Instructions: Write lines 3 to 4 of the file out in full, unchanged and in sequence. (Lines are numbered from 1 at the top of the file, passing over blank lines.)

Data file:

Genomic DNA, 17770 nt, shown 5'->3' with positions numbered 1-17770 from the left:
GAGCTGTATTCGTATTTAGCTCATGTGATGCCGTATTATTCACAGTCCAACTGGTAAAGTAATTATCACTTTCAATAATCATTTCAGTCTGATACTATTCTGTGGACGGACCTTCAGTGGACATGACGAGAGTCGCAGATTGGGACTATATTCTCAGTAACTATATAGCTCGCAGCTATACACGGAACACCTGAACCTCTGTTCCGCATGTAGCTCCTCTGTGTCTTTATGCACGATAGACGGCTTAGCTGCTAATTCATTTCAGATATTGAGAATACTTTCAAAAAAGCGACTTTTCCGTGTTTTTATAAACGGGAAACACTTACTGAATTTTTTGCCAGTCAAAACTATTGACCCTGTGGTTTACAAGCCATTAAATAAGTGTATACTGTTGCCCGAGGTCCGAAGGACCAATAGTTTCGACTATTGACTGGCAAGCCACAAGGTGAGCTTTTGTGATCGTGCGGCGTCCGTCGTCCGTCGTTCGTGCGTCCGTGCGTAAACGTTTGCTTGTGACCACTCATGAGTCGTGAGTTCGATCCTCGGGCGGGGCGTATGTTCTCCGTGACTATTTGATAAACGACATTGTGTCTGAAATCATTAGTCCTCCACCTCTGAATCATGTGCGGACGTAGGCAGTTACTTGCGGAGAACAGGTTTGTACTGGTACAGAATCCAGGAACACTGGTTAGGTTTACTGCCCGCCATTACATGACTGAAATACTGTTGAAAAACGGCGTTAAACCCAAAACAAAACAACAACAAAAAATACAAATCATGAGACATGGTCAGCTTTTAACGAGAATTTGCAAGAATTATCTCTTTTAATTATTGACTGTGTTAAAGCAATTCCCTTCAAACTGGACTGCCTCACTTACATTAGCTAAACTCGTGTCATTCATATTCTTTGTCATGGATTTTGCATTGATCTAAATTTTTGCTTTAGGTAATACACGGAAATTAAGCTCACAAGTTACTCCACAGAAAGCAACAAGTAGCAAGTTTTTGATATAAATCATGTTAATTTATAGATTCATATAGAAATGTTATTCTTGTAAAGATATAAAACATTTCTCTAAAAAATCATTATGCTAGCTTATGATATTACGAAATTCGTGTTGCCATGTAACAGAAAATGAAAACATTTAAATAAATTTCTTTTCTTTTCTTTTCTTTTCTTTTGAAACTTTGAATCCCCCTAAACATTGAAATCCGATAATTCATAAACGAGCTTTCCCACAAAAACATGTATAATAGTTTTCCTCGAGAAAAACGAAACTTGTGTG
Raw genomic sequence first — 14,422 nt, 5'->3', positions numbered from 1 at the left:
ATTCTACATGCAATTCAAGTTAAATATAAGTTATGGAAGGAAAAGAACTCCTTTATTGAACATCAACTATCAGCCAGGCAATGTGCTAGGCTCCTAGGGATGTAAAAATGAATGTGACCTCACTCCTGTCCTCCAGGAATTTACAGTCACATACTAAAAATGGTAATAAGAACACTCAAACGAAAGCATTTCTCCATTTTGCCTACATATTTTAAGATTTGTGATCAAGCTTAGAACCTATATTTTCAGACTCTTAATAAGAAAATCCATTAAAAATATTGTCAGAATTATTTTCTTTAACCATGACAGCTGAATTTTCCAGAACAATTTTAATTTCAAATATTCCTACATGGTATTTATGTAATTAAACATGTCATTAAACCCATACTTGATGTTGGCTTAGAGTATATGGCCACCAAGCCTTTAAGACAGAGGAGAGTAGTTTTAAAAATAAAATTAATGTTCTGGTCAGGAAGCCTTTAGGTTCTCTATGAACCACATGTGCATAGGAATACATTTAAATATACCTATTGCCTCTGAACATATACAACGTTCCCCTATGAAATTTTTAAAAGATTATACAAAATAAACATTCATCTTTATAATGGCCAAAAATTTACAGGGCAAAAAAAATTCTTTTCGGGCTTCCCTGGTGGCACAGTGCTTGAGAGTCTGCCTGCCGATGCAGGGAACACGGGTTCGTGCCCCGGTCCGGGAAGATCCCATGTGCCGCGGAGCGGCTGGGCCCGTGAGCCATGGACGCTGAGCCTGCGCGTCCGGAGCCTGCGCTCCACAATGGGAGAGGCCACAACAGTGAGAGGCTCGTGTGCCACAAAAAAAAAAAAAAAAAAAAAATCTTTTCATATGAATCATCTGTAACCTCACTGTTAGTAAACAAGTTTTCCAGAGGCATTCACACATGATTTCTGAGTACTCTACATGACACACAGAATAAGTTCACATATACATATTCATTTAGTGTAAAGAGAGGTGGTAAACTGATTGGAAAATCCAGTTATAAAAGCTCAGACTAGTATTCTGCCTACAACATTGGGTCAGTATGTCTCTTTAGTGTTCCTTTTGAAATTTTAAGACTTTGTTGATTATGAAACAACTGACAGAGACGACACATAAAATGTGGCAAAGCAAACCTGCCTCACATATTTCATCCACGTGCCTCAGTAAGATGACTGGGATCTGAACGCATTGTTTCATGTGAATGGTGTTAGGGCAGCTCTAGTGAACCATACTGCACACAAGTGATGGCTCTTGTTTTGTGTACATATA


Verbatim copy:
Raw genomic sequence first — 14,422 nt, 5'->3', positions numbered from 1 at the left:
ATTCTACATGCAATTCAAGTTAAATATAAGTTATGGAAGGAAAAGAACTCCTTTATTGAACATCAACTATCAGCCAGGCAATGTGCTAGGCTCCTAGGGATGTAAAAATGAATGTGACCTCACTCCTGTCCTCCAGGAATTTACAGTCACATACTAAAAATGGTAATAAGAACACTCAAACGAAAGCATTTCTCCATTTTGCCTACATATTTTAAGATTTGTGATCAAGCTTAGAACCTATATTTTCAGACTCTTAATAAGAAAATCCATTAAAAATATTGTCAGAATTATTTTCTTTAACCATGACAGCTGAATTTTCCAGAACAATTTTAATTTCAAATATTCCTACATGGTATTTATGTAATTAAACATGTCATTAAACCCATACTTGATGTTGGCTTAGAGTATATGGCCACCAAGCCTTTAAGACAGAGGAGAGTAGTTTTAAAAATAAAATTAATGTTCTGGTCAGGAAGCCTTTAGGTTCTCTATGAACCACATGTGCATAGGAATACATTTAAATATACCTATTGCCTCTGAACATATACAACGTTCCCCTATGAAATTTTTAAAAGATTATACAAAATAAACATTCATCTTTATAATGGCCAAAAATTTACAGGGCAAAAAAAATTCTTTTCGGGCTTCCCTGGTGGCACAGTGCTTGAGAGTCTGCCTGCCGATGCAGGGAACACGGGTTCGTGCCCCGGTCCGGGAAGATCCCATGTGCCGCGGAGCGGCTGGGCCCGTGAGCCATGGACGCTGAGCCTGCGCGTCCGGAGCCTGCGCTCCACAATGGGAGAGGCCACAACAGTGAGAGGCTCGTGTGCCACAAAAAAAAAAAAAAAAAAAAAATCTTTTCATATGAATCATCTGTAACCTCACTGTTAGTAAACAAGTTTTCCAGAGGCATTCACACATGATTTCTGAGTACTCTACATGACACACAGAATAAGTTCACATATACATATTCATTTAGTGTAAAGAGAGGTGGTAAACTGATTGGAAAATCCAGTTATAAAAGCTCAGACTAGTATTCTGCCTACAACATTGGGTCAGTATGTCTCTTTAGTGTTCCTTTTGAAATTTTAAGACTTTGTTGATTATGAAACAACTGACAGAGACGACACATAAAATGTGGCAAAGCAAACCTGCCTCACATATTTCATCCACGTGCCTCAGTAAGATGACTGGGATCTGAACGCATTGTTTCATGTGAATGGTGTTAGGGCAGCTCTAGTGAACCATACTGCACACAAGTGATGGCTCTTGTTTTGTGTACATATA